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02/03/89 Gertrude Bart Et Al., v. Union Oil Company of

February 3, 1989

GERTRUDE BART ET AL., PLAINTIFF-APPELLEE AND CROSS-APPELLANT

v.

UNION OIL COMPANY OF CALIFORNIA, DEFENDANT-APPELLANT AND CROSS-APPELLEE



APPELLATE COURT OF ILLINOIS, THIRD DISTRICT

540 N.E.2d 770, 185 Ill. App. 3d 64, 132 Ill. Dec. 848 1989.IL.126

Appeal from the Circuit Court of Will County; the Hon. Herman S. Hasse, Judge, presiding.

APPELLATE Judges:

JUSTICE WOMBACHER delivered the opinion of the court. STOUDER, P.J., and SCOTT, J., concur.

DECISION OF THE COURT DELIVERED BY THE HONORABLE JUDGE WOMBACHER

Defendant, Union Oil Company of California, operated an oil refinery in Lemont, Illinois. On July 23, 1984, an explosion occurred at the refinery at 5:52 p.m. Subsequently, a second explosion and fire took place at approximately 6:20 p.m. Alex Bart, a security guard at the refinery, was killed in the explosion; his body was discovered at 9 p.m. In all, the remains of 17 victims were found. The decedent's widow, Gertrude Bart, brought suit in the capacity as special administrator of the estate of her husband to recover damages resulting from the accident.

Mr. Bart was employed as a security guard by the Industrial Patrol Service Corporation. Industrial assigned Bart to perform security services in the premises of the defendant's refinery. On the day of the accident, Bart was assigned to the beach patrol, which required him to patrol the defendant's property outside the boundaries of the refinery. Even in the case of emergency (a "222" alarm) he was to remain outside of the refinery. Bart's patrol was to end at 6 p.m. The last time he was seen alive was at 5:30 p.m. while he was inside the plant. There was no explanation for his presence at that location, although the plaintiff contends Bart was responding to the "222" alarm, which was given shortly after 5:16 p.m.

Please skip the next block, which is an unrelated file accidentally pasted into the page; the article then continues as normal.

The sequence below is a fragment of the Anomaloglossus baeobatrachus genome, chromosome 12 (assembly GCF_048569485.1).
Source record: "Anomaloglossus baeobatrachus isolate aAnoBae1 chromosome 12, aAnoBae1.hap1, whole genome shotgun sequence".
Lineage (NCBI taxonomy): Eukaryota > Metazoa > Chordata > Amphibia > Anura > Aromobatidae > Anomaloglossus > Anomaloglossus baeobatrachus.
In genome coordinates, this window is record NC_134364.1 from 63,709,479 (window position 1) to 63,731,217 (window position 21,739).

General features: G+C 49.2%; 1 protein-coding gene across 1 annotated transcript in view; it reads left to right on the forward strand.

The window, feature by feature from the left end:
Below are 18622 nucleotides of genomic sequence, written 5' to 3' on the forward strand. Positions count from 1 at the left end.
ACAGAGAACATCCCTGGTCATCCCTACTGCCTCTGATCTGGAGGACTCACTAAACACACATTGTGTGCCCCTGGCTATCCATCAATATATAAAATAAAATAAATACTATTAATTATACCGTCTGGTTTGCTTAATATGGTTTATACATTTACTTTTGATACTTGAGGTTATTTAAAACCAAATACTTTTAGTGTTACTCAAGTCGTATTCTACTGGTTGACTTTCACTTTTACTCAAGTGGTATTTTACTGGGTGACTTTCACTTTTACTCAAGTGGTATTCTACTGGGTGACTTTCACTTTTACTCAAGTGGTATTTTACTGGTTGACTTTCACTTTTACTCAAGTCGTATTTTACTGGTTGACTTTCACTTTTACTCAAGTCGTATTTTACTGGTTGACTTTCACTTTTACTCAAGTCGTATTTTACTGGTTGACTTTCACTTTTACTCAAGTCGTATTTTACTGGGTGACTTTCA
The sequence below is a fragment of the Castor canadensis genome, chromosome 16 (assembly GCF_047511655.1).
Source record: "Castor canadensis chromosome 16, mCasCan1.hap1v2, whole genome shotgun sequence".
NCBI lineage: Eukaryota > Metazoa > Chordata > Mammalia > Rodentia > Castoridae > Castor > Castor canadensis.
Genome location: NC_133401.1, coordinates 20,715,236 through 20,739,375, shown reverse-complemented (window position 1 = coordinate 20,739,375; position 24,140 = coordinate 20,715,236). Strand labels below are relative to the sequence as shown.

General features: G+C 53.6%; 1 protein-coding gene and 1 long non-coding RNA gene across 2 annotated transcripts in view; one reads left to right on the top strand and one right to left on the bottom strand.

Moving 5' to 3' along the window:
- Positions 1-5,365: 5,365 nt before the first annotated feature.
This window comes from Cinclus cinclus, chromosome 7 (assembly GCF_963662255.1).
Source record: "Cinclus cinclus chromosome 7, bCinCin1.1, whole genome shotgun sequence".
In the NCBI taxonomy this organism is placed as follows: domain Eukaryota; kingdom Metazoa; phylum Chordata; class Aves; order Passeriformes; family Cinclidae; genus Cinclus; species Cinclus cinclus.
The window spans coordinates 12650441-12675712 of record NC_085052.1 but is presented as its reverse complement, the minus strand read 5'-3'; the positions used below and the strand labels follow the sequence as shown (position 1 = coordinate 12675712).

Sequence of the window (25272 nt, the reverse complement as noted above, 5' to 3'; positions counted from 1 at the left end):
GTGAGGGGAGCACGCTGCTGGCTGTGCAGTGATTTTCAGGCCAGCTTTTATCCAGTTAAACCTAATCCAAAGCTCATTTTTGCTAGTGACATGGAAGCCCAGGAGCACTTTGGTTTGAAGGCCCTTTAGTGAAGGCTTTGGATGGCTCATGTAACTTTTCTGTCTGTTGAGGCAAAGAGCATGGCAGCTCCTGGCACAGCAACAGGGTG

Mr. Bart was 63 years of age at the time of his death. His wife of 45 years was 66 years at the time. The Barts had five adult sons. Bart was earning $6.10 per hour and was working on a part-time basis when the accident occurred.

Mrs. Bart's suit sought damages for personal injury and wrongful death under both the theories of negligence and res ipsa loquitur. The defendant filed a third-party complaint against numerous entities who had designed, built and repaired the vessel responsible for the accident.

On June 4, 1987, a trial commenced. On July 17 the jury reached a verdict in favor of the plaintiff in the total amount of $3 million. Specifically, the verdict reflected $700,000 for conscious pain and suffering; $16,000 for loss of wages; $80,000 for loss of services; $4,000 for funeral expenses and $2,200,000 for loss of love, affection and guidance. On October 29, 1987, the defendant's motion for remittitur was granted in part and the court remitted $1,200,000 of the $2,200,000 amount awarded for loss of love, affection and guidance. The court entered an unconditional judgment for the plaintiff in the amount of $1,800,000.

The defendant brings this appeal raising numerous issues for review pertaining to alleged trial court errors. The plaintiff raises three issues upon cross-appeal. After a thorough review of the trial and court records, this court has determined that this cause must be reversed and remanded for retrial. Due to the quantum of points raised pursuant to that end, we shall address in this Disposition only those matters we considered most meritorious in prompting our determination and which will assist upon retrial. I

Initially, we consider the defendant's contention that Mr. Bart was a "loaned employee" and thus his exclusive remedy lay within the purview of the Workers' Compensation Act (Ill. Rev. Stat. 1987, ch. 48, par. 138.1 et seq.).

The determination of one's employment status is dependent upon a range of specific factors, articulated in the case law of this State. While a cursory appraisal of the facts at bar might conceivably allow a trier to conclude that Bart was a loaned employee, we determine that the trial court's Disposition of the motions seeking summary judgment and directed verdict were based upon the correct legal Conclusion that Bart was an employee of Industrial Patrol. The trial court's holdings will not be disturbed upon this issue, and the defendant's position that a directed verdict or a judgment notwithstanding the verdict was mandated is incorrect as a matter of law.

We next consider whether the $700,000 verdict figure for conscious pain and suffering can stand in light of ...


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